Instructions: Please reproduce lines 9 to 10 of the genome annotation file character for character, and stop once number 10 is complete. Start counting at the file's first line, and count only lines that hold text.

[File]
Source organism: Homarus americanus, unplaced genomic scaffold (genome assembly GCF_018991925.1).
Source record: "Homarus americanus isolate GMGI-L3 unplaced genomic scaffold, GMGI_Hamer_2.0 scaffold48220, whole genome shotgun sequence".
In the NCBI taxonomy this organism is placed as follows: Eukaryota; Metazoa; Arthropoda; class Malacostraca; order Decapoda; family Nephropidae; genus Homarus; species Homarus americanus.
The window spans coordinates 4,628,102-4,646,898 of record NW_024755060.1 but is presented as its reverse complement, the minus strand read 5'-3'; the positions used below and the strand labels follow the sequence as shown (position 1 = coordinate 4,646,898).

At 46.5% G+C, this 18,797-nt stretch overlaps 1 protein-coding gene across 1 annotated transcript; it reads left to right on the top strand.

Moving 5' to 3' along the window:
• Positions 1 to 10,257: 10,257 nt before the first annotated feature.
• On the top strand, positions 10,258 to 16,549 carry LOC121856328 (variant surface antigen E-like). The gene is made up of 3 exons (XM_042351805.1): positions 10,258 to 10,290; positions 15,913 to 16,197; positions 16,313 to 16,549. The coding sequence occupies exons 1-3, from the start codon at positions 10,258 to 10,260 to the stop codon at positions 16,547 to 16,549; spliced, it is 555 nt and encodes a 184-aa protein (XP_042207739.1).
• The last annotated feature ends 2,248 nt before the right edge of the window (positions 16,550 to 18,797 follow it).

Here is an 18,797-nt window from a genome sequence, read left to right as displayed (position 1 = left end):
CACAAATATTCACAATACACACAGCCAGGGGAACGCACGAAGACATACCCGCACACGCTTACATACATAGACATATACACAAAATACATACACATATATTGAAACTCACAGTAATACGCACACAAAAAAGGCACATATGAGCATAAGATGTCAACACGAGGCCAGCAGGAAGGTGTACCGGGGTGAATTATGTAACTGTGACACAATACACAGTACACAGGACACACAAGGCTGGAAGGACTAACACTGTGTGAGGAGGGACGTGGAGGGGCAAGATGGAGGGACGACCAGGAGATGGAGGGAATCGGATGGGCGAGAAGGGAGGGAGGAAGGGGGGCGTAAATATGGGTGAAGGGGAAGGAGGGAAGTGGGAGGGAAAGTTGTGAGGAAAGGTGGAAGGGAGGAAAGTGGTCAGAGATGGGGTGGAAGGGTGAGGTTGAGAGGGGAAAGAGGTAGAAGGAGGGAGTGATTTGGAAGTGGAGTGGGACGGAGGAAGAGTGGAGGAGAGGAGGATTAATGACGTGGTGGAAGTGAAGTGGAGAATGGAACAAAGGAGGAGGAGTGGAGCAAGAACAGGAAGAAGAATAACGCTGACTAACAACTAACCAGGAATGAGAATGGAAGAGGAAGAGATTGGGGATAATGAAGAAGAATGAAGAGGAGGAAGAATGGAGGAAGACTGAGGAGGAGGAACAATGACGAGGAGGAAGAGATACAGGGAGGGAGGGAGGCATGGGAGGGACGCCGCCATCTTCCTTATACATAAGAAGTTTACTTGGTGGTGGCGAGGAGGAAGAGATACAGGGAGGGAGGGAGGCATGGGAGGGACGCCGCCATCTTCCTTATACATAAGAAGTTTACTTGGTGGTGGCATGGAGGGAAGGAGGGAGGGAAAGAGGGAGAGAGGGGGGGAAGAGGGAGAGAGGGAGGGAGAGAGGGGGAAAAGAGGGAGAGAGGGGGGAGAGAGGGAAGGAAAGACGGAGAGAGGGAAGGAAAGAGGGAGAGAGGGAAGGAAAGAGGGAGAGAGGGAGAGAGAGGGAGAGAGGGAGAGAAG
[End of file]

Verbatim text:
• The last annotated feature ends 2,248 nt before the right edge of the window (positions 16,550 to 18,797 follow it).

Here is an 18,797-nt window from a genome sequence, read left to right as displayed (position 1 = left end):